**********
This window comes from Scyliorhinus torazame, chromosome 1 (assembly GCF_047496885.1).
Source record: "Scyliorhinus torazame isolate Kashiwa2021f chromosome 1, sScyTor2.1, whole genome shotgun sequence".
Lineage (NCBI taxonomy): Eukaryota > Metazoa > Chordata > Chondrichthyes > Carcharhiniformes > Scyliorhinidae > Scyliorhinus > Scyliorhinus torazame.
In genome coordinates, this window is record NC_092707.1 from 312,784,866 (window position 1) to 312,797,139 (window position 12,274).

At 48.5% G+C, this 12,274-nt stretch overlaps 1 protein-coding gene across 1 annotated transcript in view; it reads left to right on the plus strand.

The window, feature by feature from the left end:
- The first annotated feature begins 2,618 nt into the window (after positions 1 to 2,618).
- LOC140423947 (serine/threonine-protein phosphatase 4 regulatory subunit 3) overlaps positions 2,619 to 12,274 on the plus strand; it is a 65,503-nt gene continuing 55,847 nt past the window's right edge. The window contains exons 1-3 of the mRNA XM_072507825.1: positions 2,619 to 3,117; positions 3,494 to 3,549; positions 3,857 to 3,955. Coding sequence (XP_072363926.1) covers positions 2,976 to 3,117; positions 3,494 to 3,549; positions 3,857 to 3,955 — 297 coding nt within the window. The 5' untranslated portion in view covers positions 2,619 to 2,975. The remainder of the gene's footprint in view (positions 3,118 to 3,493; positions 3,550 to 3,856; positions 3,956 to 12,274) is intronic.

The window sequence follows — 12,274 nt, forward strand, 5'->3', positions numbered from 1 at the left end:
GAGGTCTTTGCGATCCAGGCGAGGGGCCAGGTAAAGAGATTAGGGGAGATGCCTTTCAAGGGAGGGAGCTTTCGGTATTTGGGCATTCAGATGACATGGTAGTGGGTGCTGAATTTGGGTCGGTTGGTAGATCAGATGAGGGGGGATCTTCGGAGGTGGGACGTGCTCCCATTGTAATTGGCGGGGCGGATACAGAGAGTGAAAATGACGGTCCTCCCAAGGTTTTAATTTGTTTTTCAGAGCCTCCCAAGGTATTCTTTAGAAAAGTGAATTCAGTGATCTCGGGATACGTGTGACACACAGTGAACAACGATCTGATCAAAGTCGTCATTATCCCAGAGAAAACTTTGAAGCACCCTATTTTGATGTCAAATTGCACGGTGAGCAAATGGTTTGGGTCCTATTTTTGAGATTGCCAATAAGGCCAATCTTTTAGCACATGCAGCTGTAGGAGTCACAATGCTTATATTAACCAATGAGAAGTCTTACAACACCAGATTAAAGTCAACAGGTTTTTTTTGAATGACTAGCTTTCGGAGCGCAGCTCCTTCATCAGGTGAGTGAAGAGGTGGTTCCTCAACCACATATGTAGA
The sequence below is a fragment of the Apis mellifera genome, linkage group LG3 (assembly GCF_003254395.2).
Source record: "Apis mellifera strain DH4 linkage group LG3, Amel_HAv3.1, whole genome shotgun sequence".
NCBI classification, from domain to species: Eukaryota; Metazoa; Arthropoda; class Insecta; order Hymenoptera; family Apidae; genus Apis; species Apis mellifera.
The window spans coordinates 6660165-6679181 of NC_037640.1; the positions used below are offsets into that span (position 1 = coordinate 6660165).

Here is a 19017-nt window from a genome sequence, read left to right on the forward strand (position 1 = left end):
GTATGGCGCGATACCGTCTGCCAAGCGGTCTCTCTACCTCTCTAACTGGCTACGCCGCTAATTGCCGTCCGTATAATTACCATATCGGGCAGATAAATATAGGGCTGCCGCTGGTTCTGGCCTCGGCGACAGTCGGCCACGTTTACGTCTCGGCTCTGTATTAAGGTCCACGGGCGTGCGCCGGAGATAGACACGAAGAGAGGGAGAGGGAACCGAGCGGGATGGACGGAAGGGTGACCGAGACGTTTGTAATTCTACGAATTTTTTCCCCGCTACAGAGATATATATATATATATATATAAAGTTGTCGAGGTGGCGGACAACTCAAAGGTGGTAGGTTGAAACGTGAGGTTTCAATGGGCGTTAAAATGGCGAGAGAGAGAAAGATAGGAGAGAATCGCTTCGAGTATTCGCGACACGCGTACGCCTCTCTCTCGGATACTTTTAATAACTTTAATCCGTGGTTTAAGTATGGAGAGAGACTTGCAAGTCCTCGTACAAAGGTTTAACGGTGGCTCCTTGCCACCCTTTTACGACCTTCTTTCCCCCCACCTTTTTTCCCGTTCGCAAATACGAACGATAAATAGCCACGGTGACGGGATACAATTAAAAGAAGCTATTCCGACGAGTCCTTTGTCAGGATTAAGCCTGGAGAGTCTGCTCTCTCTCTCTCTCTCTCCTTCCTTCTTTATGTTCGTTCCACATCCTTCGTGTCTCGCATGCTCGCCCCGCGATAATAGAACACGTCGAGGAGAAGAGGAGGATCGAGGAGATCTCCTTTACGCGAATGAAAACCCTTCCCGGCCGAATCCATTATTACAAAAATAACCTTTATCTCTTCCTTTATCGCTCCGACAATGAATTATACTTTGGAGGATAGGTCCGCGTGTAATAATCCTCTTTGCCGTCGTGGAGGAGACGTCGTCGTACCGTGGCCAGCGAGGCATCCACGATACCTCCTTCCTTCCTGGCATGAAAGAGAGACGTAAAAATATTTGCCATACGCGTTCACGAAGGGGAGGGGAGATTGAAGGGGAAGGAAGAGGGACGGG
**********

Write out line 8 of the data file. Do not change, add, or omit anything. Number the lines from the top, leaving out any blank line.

- LOC140423947 (serine/threonine-protein phosphatase 4 regulatory subunit 3) overlaps positions 2,619 to 12,274 on the plus strand; it is a 65,503-nt gene continuing 55,847 nt past the window's right edge. The window contains exons 1-3 of the mRNA XM_072507825.1: positions 2,619 to 3,117; positions 3,494 to 3,549; positions 3,857 to 3,955. Coding sequence (XP_072363926.1) covers positions 2,976 to 3,117; positions 3,494 to 3,549; positions 3,857 to 3,955 — 297 coding nt within the window. The 5' untranslated portion in view covers positions 2,619 to 2,975. The remainder of the gene's footprint in view (positions 3,118 to 3,493; positions 3,550 to 3,856; positions 3,956 to 12,274) is intronic.